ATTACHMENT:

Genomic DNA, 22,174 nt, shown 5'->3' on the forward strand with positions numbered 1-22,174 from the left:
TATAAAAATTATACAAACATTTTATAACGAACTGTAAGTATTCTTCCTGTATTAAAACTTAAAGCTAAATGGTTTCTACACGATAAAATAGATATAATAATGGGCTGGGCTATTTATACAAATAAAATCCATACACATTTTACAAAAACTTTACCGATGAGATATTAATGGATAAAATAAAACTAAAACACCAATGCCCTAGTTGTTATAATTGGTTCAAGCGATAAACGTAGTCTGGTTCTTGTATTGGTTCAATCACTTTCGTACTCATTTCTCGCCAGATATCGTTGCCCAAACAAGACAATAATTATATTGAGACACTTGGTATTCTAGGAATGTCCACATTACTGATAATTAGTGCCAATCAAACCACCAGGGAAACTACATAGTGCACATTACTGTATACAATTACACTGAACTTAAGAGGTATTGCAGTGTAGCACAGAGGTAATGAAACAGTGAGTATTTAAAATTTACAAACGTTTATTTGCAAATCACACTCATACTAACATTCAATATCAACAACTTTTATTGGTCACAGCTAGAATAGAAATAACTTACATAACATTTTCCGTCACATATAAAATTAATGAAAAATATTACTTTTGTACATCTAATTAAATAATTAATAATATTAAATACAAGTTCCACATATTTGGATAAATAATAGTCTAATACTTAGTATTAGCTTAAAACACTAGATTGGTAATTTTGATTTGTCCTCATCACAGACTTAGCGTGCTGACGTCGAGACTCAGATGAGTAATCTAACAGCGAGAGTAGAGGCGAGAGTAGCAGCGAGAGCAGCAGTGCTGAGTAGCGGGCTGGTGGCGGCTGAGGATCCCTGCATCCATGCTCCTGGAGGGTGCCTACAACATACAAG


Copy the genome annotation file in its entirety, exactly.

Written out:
Genomic DNA, 22,174 nt, shown 5'->3' on the forward strand with positions numbered 1-22,174 from the left:
TATAAAAATTATACAAACATTTTATAACGAACTGTAAGTATTCTTCCTGTATTAAAACTTAAAGCTAAATGGTTTCTACACGATAAAATAGATATAATAATGGGCTGGGCTATTTATACAAATAAAATCCATACACATTTTACAAAAACTTTACCGATGAGATATTAATGGATAAAATAAAACTAAAACACCAATGCCCTAGTTGTTATAATTGGTTCAAGCGATAAACGTAGTCTGGTTCTTGTATTGGTTCAATCACTTTCGTACTCATTTCTCGCCAGATATCGTTGCCCAAACAAGACAATAATTATATTGAGACACTTGGTATTCTAGGAATGTCCACATTACTGATAATTAGTGCCAATCAAACCACCAGGGAAACTACATAGTGCACATTACTGTATACAATTACACTGAACTTAAGAGGTATTGCAGTGTAGCACAGAGGTAATGAAACAGTGAGTATTTAAAATTTACAAACGTTTATTTGCAAATCACACTCATACTAACATTCAATATCAACAACTTTTATTGGTCACAGCTAGAATAGAAATAACTTACATAACATTTTCCGTCACATATAAAATTAATGAAAAATATTACTTTTGTACATCTAATTAAATAATTAATAATATTAAATACAAGTTCCACATATTTGGATAAATAATAGTCTAATACTTAGTATTAGCTTAAAACACTAGATTGGTAATTTTGATTTGTCCTCATCACAGACTTAGCGTGCTGACGTCGAGACTCAGATGAGTAATCTAACAGCGAGAGTAGAGGCGAGAGTAGCAGCGAGAGCAGCAGTGCTGAGTAGCGGGCTGGTGGCGGCTGAGGATCCCTGCATCCATGCTCCTGGAGGGTGCCTACAACATACAAG